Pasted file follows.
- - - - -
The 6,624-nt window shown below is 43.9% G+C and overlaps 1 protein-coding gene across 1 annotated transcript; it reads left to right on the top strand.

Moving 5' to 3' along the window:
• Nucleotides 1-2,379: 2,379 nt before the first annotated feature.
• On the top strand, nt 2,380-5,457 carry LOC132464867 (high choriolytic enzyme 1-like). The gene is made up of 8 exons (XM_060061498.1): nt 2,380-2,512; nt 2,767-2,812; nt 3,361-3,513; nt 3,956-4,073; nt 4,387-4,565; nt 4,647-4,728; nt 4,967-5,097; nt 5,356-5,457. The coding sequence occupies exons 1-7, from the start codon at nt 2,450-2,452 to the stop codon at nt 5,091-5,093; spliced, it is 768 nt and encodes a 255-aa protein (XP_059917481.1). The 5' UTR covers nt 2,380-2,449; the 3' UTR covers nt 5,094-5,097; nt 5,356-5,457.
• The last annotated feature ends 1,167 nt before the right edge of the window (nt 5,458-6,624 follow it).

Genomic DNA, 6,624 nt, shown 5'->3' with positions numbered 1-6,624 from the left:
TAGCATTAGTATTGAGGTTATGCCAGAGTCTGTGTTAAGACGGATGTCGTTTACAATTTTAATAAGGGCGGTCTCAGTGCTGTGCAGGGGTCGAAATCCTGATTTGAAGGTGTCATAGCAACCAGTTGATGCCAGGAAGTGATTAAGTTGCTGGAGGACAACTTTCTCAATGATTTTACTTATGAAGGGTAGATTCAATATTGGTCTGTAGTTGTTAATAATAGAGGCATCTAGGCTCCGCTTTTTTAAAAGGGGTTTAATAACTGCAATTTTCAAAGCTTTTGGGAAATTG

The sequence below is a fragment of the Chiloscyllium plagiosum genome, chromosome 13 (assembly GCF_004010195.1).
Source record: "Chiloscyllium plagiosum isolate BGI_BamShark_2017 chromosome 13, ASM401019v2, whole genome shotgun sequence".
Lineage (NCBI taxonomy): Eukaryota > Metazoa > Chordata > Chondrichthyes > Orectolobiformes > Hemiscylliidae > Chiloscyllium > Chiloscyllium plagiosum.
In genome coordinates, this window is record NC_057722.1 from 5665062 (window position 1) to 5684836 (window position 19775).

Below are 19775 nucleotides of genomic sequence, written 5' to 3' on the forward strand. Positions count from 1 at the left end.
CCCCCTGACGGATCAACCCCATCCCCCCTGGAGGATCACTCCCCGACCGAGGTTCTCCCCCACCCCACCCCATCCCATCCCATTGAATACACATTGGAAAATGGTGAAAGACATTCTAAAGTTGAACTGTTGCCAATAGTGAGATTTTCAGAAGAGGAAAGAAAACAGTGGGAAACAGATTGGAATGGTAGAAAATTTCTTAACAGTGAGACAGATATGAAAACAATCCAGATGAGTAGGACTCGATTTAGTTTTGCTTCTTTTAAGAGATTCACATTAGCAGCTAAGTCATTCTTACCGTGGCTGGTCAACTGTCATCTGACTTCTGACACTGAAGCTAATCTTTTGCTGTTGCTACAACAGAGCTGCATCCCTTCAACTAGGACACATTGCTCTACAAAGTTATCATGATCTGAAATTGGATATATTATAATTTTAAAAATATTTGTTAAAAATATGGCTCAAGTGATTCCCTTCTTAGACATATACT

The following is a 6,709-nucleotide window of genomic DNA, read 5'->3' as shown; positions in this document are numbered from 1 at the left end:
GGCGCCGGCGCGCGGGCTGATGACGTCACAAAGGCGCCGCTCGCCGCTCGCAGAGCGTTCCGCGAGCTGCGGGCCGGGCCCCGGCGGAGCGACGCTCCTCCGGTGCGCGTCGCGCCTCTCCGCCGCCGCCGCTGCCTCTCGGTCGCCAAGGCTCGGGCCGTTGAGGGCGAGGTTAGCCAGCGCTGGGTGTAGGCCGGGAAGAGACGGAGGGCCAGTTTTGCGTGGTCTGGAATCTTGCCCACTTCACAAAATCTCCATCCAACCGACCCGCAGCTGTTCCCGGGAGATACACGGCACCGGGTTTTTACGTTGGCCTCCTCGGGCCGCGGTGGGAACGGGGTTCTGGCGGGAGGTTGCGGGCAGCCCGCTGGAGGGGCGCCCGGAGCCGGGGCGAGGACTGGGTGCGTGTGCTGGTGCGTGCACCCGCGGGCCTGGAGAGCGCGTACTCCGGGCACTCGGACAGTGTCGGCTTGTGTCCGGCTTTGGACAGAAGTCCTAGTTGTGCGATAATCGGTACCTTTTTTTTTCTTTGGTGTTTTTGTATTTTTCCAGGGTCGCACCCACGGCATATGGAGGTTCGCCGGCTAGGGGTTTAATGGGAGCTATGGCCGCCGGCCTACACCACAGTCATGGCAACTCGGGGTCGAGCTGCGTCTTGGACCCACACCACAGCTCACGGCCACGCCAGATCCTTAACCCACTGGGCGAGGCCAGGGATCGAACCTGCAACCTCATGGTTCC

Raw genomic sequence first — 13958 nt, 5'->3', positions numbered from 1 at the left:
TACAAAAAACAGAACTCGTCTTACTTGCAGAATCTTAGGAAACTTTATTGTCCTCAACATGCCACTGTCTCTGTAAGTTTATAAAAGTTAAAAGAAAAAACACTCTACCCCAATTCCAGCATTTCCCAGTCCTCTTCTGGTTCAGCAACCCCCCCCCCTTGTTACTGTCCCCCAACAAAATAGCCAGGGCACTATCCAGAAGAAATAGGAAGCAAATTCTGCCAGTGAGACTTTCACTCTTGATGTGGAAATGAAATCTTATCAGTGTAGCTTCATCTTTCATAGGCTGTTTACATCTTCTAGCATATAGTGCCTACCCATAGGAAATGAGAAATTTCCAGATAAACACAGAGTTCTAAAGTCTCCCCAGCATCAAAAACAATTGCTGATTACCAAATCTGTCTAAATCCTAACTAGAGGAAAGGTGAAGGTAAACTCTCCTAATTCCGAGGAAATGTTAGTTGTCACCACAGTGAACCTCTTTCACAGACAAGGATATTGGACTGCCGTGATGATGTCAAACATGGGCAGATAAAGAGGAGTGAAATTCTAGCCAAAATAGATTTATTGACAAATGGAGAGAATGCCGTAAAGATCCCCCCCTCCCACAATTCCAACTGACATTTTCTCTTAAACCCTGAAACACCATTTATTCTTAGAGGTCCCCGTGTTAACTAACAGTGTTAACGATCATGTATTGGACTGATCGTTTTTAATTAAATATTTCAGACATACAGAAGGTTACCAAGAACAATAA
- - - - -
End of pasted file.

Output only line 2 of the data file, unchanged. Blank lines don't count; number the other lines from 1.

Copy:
Moving 5' to 3' along the window: